SILVER SPRING, Md., Aug. 9, 2017–The National Oceanic and Atmospheric Administration issued its scheduled update for its 2017 hurricane season outlook Aug. 9.
Forecasters are now predicting a higher likelihood of an above-normal season and they increased the predicted number of named storms and major hurricanes.
The season has the potential to be extremely active, and could be the most active since 2010.
Forecasters now say there is a 60-percent chance of an above-normal season (compared to the May prediction of 45 percent chance), with 14-to-19 named storms (increased from the May predicted range of 11-to-17) and two-to-five major hurricanes (increased from the May predicted range of two-to-four).
A prediction for five-to-nine hurricanes remains unchanged from the initial May outlook.
“We’re now entering the peak of the season when the bulk of the storms usually form,” said Dr. Gerry Bell, lead seasonal hurricane forecaster at NOAA’s Climate Prediction Center. “The wind and air patterns in the area of the tropical Atlantic and Caribbean where many storms develop are very conducive to an above-normal season. This is in part because the chance of an El Nino forming, which tends to prevent storms from strengthening, has dropped significantly from May.”
Warmer waters across the tropical Atlantic than models previously predicted points to an above-normal season, among other indicators, Bell said.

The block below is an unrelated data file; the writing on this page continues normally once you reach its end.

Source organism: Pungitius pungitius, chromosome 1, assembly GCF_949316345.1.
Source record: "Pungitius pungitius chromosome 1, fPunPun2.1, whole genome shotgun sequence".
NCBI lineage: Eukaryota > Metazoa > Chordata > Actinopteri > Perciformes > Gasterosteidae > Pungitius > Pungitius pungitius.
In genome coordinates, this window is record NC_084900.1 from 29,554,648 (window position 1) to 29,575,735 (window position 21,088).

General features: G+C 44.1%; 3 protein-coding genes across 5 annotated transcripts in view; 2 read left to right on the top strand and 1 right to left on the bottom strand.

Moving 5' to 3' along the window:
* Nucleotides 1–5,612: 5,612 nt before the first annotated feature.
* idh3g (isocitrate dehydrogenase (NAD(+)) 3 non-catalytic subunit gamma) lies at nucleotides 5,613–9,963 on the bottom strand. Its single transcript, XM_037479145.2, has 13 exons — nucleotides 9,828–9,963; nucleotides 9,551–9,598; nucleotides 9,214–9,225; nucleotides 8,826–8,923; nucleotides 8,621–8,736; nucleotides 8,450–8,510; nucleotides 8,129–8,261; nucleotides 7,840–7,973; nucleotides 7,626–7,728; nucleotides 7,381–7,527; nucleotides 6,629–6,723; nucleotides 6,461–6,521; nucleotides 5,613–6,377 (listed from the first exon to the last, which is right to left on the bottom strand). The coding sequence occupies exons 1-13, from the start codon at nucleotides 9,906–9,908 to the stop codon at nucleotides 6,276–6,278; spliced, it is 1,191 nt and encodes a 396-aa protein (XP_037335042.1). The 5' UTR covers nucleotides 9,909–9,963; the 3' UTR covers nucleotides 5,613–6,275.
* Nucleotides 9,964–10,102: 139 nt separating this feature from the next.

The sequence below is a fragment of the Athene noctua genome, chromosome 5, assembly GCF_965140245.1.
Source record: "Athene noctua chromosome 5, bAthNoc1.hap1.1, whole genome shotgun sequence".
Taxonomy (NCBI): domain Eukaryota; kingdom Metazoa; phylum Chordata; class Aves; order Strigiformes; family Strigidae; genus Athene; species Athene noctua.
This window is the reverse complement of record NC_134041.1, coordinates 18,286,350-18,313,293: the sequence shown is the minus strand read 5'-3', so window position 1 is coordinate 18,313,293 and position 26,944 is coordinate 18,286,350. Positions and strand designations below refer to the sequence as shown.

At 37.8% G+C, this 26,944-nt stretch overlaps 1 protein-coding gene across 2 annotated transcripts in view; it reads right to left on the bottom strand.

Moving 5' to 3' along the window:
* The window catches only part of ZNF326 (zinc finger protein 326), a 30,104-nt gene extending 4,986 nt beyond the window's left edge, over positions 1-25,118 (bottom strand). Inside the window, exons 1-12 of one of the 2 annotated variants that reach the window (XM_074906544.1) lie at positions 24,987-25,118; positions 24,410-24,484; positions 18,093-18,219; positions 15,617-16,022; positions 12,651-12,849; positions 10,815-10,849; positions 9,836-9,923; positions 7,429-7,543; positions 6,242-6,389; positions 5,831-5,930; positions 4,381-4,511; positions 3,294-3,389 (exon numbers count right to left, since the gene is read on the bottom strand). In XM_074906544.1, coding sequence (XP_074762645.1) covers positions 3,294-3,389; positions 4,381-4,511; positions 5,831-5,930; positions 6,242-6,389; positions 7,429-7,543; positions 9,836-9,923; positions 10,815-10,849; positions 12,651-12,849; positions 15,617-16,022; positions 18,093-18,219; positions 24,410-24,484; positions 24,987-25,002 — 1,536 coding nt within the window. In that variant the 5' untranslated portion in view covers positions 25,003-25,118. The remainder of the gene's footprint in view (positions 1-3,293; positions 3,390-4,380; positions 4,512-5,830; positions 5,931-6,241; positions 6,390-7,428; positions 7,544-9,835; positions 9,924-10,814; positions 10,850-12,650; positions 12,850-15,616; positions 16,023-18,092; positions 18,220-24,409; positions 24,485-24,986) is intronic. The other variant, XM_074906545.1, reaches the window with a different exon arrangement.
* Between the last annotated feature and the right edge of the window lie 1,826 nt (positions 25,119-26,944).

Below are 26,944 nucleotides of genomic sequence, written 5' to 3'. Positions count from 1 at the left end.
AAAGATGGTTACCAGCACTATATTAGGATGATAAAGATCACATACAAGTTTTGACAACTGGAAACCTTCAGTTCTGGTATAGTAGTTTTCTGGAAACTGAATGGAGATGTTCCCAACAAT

In just the first nine weeks of this season there have been six named storms, which is half the number of storms during an average six-month season and double the number of storms that would typically form by early August.
An average Atlantic hurricane season, which runs from June 1 to Nov. 30, produces 12 named storms, of which six become hurricanes, including three major hurricanes.
The updated outlook is based on the current and evolving atmospheric and oceanic conditions, the most recent model predictions, and pre- and early-season storm activity.
The updated numbers include the season activity to date.
The Atlantic basin has seen six named storms: Arlene in April, Bret and Cindy in June, Don and Emily in July, and Franklin in August. Two of these storms, Cindy and Emily, struck the United States.
Cindy made landfall June 22 at the Louisiana-Texas border and caused heavy rain, inland flooding and multiple tornado outbreaks.
Emily made landfall July 31 in Anna Maria Island, Fla.
Franklin is predicted to make landfall in Mexico overnight Aug. 8 as a hurricane, the first of the season.
NOAA news release